Sorry Michigan, But Your Lower Peninsula Is Smaller Than You Think and Your Upper Peninsula Is a Figment of the Imagination

A peninsula, Wikipedia tells us, “is a landform that extends from a mainland and is surrounded by water on most sides.Any body of water can count, the article claims, including rivers: “A piece of land on a very tight river bend or one between two rivers is sometimes said to form a peninsula. …” In practice, however, the inclusion of rivers occurs only at the local scale; a large extent of land bracketed by rivers is almost never called a peninsula, and for good reasons. Consider, for example, Mesopotamia, which is almost entirely “surrounded” by the Tigris and Euphrates rivers. Does it “extend from a mainland?” Is it ever depicted as a peninsula? An internet search returned exactly one instance of this usage, an article by Turkish authors on the “Vernacular Domed Houses of Harran, Turkey.” Perhaps they are not familiar with the vernacular definition of the world “peninsula” in English. Following such usage, ChatGPT insists that “Mesopotamia” is not a peninsula.


ChatGPT 3.5: “Mesopotamia is not a peninsula. It’s actually considered one of the world’s earliest civilizations, located in the region between the Tigris and Euphrates rivers, which is in present-day Iraq and parts of Syria, Turkey, and Iran. While it’s bordered by water, it’s not surrounded by water on three sides like a peninsula would be. Instead, it’s known as a river valley civilization due to its location between these two major rivers.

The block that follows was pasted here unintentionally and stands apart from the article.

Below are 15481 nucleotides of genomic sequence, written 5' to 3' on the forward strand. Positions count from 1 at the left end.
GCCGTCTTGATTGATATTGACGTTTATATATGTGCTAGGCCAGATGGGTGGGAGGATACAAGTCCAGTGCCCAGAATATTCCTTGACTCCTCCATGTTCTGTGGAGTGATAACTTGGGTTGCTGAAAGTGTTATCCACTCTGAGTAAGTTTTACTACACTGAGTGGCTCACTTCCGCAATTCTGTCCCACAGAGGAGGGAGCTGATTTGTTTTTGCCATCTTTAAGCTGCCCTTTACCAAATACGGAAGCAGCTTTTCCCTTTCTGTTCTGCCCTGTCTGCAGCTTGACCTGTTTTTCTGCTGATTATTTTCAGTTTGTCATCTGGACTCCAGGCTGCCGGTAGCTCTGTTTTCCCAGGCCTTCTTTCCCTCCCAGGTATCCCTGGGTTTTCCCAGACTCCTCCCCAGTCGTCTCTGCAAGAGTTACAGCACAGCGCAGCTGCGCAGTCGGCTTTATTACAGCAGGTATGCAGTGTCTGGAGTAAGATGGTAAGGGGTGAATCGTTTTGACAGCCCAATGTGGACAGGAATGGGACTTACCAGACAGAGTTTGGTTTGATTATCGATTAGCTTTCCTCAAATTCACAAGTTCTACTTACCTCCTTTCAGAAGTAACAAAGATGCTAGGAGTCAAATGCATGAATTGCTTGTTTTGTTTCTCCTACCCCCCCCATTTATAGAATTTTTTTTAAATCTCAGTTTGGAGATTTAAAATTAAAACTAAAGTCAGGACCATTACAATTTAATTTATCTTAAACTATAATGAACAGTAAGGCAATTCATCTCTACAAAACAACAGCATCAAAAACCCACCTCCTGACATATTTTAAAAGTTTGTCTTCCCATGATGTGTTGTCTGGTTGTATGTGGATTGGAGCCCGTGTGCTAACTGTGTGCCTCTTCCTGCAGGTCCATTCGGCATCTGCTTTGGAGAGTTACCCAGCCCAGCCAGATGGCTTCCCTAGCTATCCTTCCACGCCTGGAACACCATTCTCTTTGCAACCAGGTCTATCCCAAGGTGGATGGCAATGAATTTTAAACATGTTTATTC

(Unfortunately, the chatbot’s answer is not fully coherent: “Mesopotamia” was the location of “one of the world’s earliest civilizations,” not the civilization itself, and it was definitely “surrounded by water on three sides,” at least if one counts flowing water in the definition of the term.)

But in Great Lakes region straddling the border between the United States and Canada the vernacular English definition of the word “peninsula” vanishes. Three large peninsulas are distinguished in this area: Michigan’s Upper Peninsula, Michigan’s Lower Peninsula, and Ontario Peninsula. All three appear prominently on political maps, but this is essentially an artifact of the division between the two countries. A non-political depiction of large water bodies in this region reveals only one large peninsula, the Lower Peninsula of Michigan, and it is not as large as it is conventionally imagined. The Upper Peninsula of Michigan and Ontario Peninsula are evident only if exaggerates the size of rivers and counts them as water bodies separating peninsulas from mainland areas. But if we were to follow this precedent, we would have to count hundreds of peninsulas that are never given that designation. The term “mainland” would also essentially lose all meaning.


One can, of course, object to these claims by noting that geographical terms are often based on convention rather that strict definition. As the Infoplease article on peninsulas aptly states, “The definition of a peninsula can be a bit arbitrary, and has as much to do with convention and politics as any geographical rules.” I therefore have no problem with casually referring to northwestern Michigan as the “Upper Peninsula,” and I will continue to do so myself. But it is still important to draw attention to geographical conventions that defy geographical definitions.


The prime example of a “geographical convention that defies geographical definitions” is portraying Europe as a continent. As Infoplease further notes, “On a map Europe may look like a peninsula that extends westward from the larger landmass of Eurasia, but historians and geographers have treated it as a separate continent for centuries.” Careful geographers and historians, however, no longer regard Europe as a continent. They insist that it is best regarded, like South Asia, as a subcontinent of Eurasia.